Dubbed a “powerhouse of comedy” by the Austin Chronicle, The New Movement unleashes a dizzying number of comedy shows that belie the institution’s young age. Founded in 2009 by improvisers Chris Trew and Tami Nelson, the theater and conservatory has already established itself in two cities, training fledgling performers in the art of the extemporaneous by inspiring them to take comedic risks on stage, whether it’s connecting emotionally with a character or performing actual surgery. Whether or not the performers are costumed or bearing props, they aim to create a fully realized world on stage through grounded situations and elegant but always creative transitions between scenes.
Teaching life skills as much as stage skills, Drama Kids' curriculum helps kids learn how to express themselves, while also fostering creative thinking and boosting self-esteem. Prepare your proto-adult for later-life triumphs such as winning an Oscar or fast-talking their way out of a questionable real estate deal with Drama Kids' Lower Primary or Upper Primary programs. Kids in the Lower Primary drama program, for ages 5 to 8, will further refine their vocal delivery and hone their social skills, interacting with classmates through the art of theater. In the Upper Primary program, for kids ages 9 to 11, students will explore more complex components of acting, such as speech, movement, and improvisation. Drama Kids' instructors motivate and inspire, helping a social butterfly hatch from the egg that is each child's personality.
When Angi Ullrich was looking for a children's theater class for her daughter, she was ruffled at how inconvenient the class times and locations were. It got her thinking, "What if the classes took place where the kids already were?" So she founded Broadway Bound School of Performing Arts in 2007 as a way to bring drama classes to schools, daycares, and wherever else kids wanted to learn. With classes covering everything from puppetry to musical theater, the experienced teachers help students from 3 years old through high school tap into their imaginations.
While most kids her age lost themselves in the digital mazes of video games, Deloris Madison wrote plays. Years later, in search of a new career, Madison remembered her theatrical roots and joined the cast of a local theater production. The call of the stage remained strong, and Madison answered. She dedicated herself to helping young people benefit from the values of the theater, such as teamwork, self-confidence, and jazz hands. Now the proud owner of Deloris Madison Productions, she and her team of professional acting instructors guide fledgling thespians toward their goals while simultaneously helping them grow spiritually and emotionally.
Heather Simpson of Panhandle Talent enjoys time in front of and behind the camera. As an actress, she has appeared in a featured role in a 20th Century Fox film, other leads in festival films, and more than 45 film, television, industrial, and theatrical productions. Offscreen, she has served in positions as casting director and producer. At Panhandle Talent, she shares her passion by coaching students toward their dreams with film-acting classes and professional consultations. Her classes introduce students to film-acting techniques such as acting for the camera, improvisation, and how to cry when an onion breaks up with you. Film-acting classes culminate in the chance to participate in a real movie. During consultations, she performs a variety of services such as private coaching, headshot/resume analysis, and self-marketing.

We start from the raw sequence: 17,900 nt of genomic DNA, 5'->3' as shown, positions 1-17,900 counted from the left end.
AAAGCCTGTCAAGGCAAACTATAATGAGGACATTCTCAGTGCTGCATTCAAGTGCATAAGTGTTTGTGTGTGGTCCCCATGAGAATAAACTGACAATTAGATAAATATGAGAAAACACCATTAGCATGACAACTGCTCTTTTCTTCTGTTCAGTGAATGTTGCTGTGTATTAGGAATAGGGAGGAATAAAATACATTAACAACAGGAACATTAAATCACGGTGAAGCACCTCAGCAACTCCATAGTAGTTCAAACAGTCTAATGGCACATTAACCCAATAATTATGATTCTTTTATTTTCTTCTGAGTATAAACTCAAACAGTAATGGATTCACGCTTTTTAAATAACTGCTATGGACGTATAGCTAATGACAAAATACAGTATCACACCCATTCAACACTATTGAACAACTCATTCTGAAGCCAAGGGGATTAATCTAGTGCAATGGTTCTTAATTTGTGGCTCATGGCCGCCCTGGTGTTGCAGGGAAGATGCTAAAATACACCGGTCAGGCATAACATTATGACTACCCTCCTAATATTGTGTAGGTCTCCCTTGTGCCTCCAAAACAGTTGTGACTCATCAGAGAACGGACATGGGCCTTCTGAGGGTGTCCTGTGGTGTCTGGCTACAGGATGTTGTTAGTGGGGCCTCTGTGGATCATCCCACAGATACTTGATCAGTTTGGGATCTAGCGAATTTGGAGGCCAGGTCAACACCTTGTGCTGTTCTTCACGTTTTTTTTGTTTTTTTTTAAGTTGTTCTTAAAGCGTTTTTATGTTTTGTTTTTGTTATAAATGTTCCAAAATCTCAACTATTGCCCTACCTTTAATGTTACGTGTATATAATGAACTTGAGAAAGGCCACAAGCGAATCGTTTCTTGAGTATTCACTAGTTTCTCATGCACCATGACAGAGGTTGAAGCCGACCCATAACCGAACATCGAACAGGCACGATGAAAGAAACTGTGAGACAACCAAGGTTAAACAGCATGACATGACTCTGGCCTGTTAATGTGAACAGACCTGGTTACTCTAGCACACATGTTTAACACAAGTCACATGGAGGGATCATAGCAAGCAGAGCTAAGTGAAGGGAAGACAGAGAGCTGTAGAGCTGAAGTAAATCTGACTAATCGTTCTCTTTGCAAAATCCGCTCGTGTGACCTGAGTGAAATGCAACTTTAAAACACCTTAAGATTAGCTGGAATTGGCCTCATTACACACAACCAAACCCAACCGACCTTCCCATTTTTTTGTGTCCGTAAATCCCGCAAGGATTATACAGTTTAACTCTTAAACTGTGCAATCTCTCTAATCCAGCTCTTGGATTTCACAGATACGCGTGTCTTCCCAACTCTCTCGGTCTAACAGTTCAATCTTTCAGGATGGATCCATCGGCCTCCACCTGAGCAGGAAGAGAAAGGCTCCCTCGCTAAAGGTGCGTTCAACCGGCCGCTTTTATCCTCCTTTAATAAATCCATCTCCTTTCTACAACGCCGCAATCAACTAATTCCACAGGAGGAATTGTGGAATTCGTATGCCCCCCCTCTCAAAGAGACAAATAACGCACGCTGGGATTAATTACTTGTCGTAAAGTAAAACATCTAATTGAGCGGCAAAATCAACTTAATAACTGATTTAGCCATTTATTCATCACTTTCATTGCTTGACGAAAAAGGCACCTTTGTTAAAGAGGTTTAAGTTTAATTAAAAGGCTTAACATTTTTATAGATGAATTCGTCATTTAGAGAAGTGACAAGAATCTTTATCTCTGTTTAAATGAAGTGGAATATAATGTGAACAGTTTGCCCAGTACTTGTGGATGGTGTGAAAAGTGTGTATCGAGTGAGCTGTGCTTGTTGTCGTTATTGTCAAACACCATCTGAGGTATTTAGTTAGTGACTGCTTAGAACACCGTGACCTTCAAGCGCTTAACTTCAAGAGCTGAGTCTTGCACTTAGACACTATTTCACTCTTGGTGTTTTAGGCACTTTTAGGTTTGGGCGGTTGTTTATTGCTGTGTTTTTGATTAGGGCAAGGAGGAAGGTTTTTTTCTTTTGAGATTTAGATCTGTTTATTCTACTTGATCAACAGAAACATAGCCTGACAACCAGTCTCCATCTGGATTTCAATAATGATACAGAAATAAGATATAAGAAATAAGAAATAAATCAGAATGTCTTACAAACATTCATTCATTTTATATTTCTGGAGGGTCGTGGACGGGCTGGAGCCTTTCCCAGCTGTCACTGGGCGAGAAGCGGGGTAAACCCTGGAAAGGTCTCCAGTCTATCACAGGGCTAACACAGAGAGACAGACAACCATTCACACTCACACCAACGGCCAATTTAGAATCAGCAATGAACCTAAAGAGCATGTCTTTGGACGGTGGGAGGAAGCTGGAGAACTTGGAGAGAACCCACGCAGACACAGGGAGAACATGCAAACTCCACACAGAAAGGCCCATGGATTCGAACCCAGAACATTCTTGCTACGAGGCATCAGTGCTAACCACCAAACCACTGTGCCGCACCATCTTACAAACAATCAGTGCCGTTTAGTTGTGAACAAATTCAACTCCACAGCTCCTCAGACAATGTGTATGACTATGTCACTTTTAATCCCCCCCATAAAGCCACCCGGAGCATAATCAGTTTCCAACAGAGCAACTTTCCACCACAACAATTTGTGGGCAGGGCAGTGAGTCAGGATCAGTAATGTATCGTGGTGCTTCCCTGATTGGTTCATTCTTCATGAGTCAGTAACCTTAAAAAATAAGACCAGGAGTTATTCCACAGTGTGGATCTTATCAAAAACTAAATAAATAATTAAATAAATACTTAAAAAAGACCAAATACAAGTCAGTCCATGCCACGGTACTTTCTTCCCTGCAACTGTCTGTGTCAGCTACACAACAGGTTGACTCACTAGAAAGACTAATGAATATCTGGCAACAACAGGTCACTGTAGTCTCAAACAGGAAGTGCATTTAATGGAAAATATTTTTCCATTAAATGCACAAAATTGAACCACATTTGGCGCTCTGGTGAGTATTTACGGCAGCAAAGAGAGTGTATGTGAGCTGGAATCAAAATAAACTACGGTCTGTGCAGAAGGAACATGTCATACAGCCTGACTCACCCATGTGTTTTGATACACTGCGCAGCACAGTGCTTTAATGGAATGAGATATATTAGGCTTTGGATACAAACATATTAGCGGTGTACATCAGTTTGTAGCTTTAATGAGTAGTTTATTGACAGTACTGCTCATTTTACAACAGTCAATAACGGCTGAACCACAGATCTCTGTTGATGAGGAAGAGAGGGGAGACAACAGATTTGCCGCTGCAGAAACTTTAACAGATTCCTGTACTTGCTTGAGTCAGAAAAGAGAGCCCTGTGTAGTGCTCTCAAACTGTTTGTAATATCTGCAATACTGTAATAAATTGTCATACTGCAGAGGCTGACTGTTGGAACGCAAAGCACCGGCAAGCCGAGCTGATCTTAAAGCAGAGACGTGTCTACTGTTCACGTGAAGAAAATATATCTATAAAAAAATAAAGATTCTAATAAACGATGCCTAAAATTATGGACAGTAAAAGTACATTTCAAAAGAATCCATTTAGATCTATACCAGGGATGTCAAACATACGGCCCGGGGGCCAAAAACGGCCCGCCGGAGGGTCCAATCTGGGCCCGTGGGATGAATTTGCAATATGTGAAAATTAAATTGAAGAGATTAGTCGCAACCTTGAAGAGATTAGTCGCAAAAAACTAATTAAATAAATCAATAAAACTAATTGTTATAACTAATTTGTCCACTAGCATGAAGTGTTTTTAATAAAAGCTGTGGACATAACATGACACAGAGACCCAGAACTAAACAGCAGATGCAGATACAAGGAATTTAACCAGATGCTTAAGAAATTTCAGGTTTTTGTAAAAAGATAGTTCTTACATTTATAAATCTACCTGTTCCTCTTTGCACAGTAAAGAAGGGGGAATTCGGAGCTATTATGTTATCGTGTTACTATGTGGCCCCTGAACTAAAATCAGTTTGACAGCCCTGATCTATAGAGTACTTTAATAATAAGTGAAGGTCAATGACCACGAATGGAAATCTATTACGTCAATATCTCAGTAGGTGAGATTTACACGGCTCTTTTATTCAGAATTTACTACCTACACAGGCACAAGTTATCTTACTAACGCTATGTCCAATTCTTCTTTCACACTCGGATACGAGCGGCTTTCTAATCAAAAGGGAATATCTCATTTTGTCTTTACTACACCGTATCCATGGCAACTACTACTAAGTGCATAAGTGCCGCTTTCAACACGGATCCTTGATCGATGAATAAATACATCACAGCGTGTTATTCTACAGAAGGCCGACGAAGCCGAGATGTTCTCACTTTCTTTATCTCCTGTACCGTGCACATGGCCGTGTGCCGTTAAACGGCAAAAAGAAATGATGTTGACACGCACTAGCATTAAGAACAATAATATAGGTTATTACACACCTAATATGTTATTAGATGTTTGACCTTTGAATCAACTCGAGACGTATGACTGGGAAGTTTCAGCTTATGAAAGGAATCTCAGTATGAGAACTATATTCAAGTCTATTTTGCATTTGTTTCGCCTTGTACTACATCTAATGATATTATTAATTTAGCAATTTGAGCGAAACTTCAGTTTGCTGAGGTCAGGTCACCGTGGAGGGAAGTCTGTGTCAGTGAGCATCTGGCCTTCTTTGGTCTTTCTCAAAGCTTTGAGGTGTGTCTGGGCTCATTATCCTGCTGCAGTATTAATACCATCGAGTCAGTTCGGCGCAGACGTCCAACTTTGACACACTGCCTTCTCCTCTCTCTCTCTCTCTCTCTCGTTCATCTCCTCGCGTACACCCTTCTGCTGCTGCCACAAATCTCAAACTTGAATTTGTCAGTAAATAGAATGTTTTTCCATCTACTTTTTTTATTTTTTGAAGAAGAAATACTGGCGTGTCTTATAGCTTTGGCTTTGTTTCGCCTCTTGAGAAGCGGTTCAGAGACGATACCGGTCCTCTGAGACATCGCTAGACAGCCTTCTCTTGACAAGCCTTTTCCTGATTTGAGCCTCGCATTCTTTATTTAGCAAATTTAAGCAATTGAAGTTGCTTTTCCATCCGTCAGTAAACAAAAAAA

Inspired by New York City's The Actors Studio, thespians Erica and Shane Peterman established The Acting Studio as a place for youngsters and adults with acting aspirations to focus on their craft. Along with experienced dancer Kellie Carroll, the Petermans train students on musical-theater fundamentals in classes that range from jazz dance to private voice lessons. The advanced Triple Threat program places pupils intending to pursue a performing-arts career under the tutelage of industry pros who prep them for performances. Kids more interested in dabbling, meanwhile, can meet industry bigwigs at workshops, and several full-scale productions each year grant children the chance to act alongside their peers and improvise dance numbers.
Though their photography and videography has appeared in Sports Illustrated and on CNN, husband-and-wife duo Preston and Holly didn’t develop their skills overnight. Before the advent of digital photography, Preston labored in an old-fashioned darkroom, mastering the ins and outs of his craft, while Holly filmed sporting events at Cypress Ridge High School. As time clicked by one frame at a time, the duo built their skills and their vision, eventually laying the foundation of Injoy Media Productions.
Today, Preston and Holly lead four trained shutterbugs who capture the personalities of families, children, and seniors in their natural habitats—whether that be in a backyard or an aluminum-foil castle. The photographers' specialty, however, remains weddings, and to capture couples' vows and ceremonies they travel across the state and oceans. Snapping their shutters for upward of four hours, camera-wielders preserve memories with prints as large as 16”x20” and commemorative items such as press-printed albums. Meanwhile, two videographers film the proceedings for up to 10 hours before splicing footage into a highlight reel and an edited movie set to music or a choir of sobbing in-laws. To further enliven receptions or other events, Injoy Media Productions rents out photo booths accompanied by trunks of props, unlimited 4”x6” prints, and scrapbooks made onsite.